This project addresses hardware solutions to computer security. In particular Heatstroke is a method for detecting and preventing denial of service attacks based on overheating hardware.
Our second project addresses buffer overflow attacks on the return address. Our method, which we call SmashGuard, is a hardware-based solution to prevent Buffer-Overflow Attacks realized by overwriting the Function Return Address. SmashGuard keeps a copy of each Return address that is written to the program stack by each function call, in a LIFO buffer on the CPU - the Hardware stack. When a function returns to the caller, the Return Addresses in the hardware stack and the program stack are compared. A mismatch signals tampering with the Return Address in the program stack, which is a sign of a Buffer Overflow attack. A hardware interrupt is raised and the process terminated before the control is transferred to the modified return addresss. The design of SmashGuard is a kernel patch that supports CPUs modified to support SmashGuard protection.
Collaborators: Ankit Jalote, T.N. Vijaykumar, Hilmi Ozdoganoglu, Ben Kuperman
Authors: Ozdoganoglu, H., Jalote, A., Vijaykumar, T. N., Brodley, C. E., and Kuperman, B.
IEEE Transactions on Computers
55 (10), pp 1271-1285
Abstract: A buffer overflow attack is perhaps the most common attack used to compromise the security of a host. This attack can be used to change the function return address and redirect execution to the attacker's code. We present a hardware-based solution, called SmashGuard, to protect against all known forms of attack on the function return addresses stored on the program stack. With each function call instruction, the current return address is pushed onto a hardware stack. A return instruction compares its address to the return address from the top of the hardware stack. An exception is raised to signal the mismatch. Because the stack operations and checks are done in hardware in parallel with the usual execution of instructions, our best-performing implementation scheme has virtually no performance overhead (because we are modifying hardware, it is impossible to guarantee zero overhead without an actual hardware implementation). While previous software-based approaches' average performance degradation for the SPEC2000 benchmarks is only 2.8 percent, their worst-case degradation is up to 8.3 percent. Apart from the lack of robustness in performance, the software approaches' key disadvantages are less security coverage and the need for recompilation of applications. SmashGuard, on the other hand, is secure and does not require recompilation of applications.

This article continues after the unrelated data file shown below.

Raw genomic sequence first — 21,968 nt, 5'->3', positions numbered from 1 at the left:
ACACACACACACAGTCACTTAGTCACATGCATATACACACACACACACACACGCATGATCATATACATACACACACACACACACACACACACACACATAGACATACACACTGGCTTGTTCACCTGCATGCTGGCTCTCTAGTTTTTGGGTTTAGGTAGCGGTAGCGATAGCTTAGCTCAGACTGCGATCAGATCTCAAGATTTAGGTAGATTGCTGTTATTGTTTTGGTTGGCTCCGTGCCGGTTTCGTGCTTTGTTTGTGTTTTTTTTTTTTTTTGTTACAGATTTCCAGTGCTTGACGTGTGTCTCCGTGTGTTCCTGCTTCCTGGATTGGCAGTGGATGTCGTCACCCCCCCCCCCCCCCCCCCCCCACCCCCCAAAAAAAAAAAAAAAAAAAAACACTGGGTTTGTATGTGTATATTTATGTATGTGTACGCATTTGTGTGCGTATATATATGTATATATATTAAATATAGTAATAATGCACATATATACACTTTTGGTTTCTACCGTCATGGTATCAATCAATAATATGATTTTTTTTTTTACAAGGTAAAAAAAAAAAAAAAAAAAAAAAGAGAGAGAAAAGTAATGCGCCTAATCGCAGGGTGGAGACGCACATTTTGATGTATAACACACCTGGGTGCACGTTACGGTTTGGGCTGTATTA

Authors: Jacob, N. and Brodley, C. E.
22nd Annual Computer Security Applications Conference
Abstract: Signature-matching intrusion detection systems can experience significant decreases in performance when the load on the IDS-host increases. We propose a solution that off-loads some of the computation performed by the IDS to the graphics processing unit (GPU). Modern GPUs are programmable, stream-processors capable of high-performance computing that in recent years have been used in non-graphical computing tasks. The major operation in a signature-matching IDS is matching values seen operation to known black-listed values, as such, our solution implements the string-matching on the GPU. The results show that as the CPU load on the IDS host system increases, PixelSnort's performance is significantly more robust and is able to outperform conventional Snort by up to 40%
Authors: Kuperman, B., Brodley, C., Ozdoganoglu, H., Vijaykumar, T.N. and Jalote, A.
Communications of the ACM
48 (11), pp. 51-56, November
Abstract: How to mitigate remote attacks that exploit buffer overflow vulnerabilities on the stack and enable attackers to take control of the program.
Authors: Hasan, J., Jalote, A., Vijaykumar, T. N., and Brodley, C. E.
Proceedings of the 11th International Symposium on High-Performance Computer Architecture
Abstract: In the past, there have been several denial-of-service (DOS) attacks which exhaust some shared resource (e.g., physical memory, process table, file descriptors, TCP connections) of the targeted machine. Though these attacks have been addressed, it is important to continue to identify and address new attacks because DOS is one of most prominent methods used to cause significant financial loss. A recent paper shows how to prevent attacks that exploit the sharing of pipeline resources (e.g., shared trace cache) in SMT to degrade the performance of normal threads. In this paper, we show that power density can be exploited in SMT to launch a novel DOS attack, called heat stroke. Heat stroke repeatedly accesses a shared resource to create a hot spot at the resource. Current solutions to hot spots inevitably involve slowing down the pipeline to let the hot spot cool down. Consequently, heat stroke slows down the entire SMT pipeline and severely degrades normal threads. We present a solution to heat stroke by identifying the thread that causes the hot spot and selectively slowing down the malicious thread while minimally affecting normal threads.